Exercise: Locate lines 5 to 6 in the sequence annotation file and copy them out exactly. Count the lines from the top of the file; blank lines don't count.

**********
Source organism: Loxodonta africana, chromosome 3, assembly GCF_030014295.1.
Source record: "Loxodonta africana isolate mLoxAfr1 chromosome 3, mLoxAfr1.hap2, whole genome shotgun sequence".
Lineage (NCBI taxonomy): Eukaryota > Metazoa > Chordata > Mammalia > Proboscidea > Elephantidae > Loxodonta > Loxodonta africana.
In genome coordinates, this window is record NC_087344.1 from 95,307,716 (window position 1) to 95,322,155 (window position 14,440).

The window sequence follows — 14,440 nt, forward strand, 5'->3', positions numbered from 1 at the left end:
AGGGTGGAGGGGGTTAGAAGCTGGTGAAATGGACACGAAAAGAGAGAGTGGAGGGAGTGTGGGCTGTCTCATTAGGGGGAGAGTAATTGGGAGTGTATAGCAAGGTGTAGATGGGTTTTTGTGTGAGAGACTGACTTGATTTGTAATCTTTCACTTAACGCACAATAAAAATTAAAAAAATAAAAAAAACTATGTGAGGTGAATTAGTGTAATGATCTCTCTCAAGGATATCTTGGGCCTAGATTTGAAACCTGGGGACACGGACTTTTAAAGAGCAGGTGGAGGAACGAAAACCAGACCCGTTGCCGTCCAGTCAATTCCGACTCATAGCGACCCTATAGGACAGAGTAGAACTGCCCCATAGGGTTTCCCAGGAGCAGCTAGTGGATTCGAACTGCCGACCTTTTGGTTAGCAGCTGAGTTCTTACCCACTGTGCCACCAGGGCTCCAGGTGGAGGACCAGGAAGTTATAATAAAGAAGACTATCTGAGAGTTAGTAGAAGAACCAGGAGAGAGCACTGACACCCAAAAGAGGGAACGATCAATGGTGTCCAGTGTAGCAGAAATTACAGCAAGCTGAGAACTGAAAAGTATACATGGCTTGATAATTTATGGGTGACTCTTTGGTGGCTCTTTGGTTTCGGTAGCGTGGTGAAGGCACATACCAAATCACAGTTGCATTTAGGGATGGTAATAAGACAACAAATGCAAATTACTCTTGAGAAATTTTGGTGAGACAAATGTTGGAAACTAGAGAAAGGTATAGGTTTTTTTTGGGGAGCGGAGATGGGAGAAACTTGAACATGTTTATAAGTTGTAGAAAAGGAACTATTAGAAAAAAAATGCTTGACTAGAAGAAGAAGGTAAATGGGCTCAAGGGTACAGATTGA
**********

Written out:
The window sequence follows — 14,440 nt, forward strand, 5'->3', positions numbered from 1 at the left end:
AGGGTGGAGGGGGTTAGAAGCTGGTGAAATGGACACGAAAAGAGAGAGTGGAGGGAGTGTGGGCTGTCTCATTAGGGGGAGAGTAATTGGGAGTGTATAGCAAGGTGTAGATGGGTTTTTGTGTGAGAGACTGACTTGATTTGTAATCTTTCACTTAACGCACAATAAAAATTAAAAAAATAAAAAAAACTATGTGAGGTGAATTAGTGTAATGATCTCTCTCAAGGATATCTTGGGCCTAGATTTGAAACCTGGGGACACGGACTTTTAAAGAGCAGGTGGAGGAACGAAAACCAGACCCGTTGCCGTCCAGTCAATTCCGACTCATAGCGACCCTATAGGACAGAGTAGAACTGCCCCATAGGGTTTCCCAGGAGCAGCTAGTGGATTCGAACTGCCGACCTTTTGGTTAGCAGCTGAGTTCTTACCCACTGTGCCACCAGGGCTCCAGGTGGAGGACCAGGAAGTTATAATAAAGAAGACTATCTGAGAGTTAGTAGAAGAACCAGGAGAGAGCACTGACACCCAAAAGAGGGAACGATCAATGGTGTCCAGTGTAGCAGAAATTACAGCAAGCTGAGAACTGAAAAGTATACATGGCTTGATAATTTATGGGTGACTCTTTGGTGGCTCTTTGGTTTCGGTAGCGTGGTGAAGGCACATACCAAATCACAGTTGCATTTAGGGATGGTAATAAGACAACAAATGCAAATTACTCTTGAGAAATTTTGGTGAGACAAATGTTGGAAACTAGAGAAAGGTATAGGTTTTTTTTGGGGAGCGGAGATGGGAGAAACTTGAACATGTTTATAAGTTGTAGAAAAGGAACTATTAGAAAAAAAATGCTTGACTAGAAGAAGAAGGTAAATGGGCTCAAGGGTACAGATTGA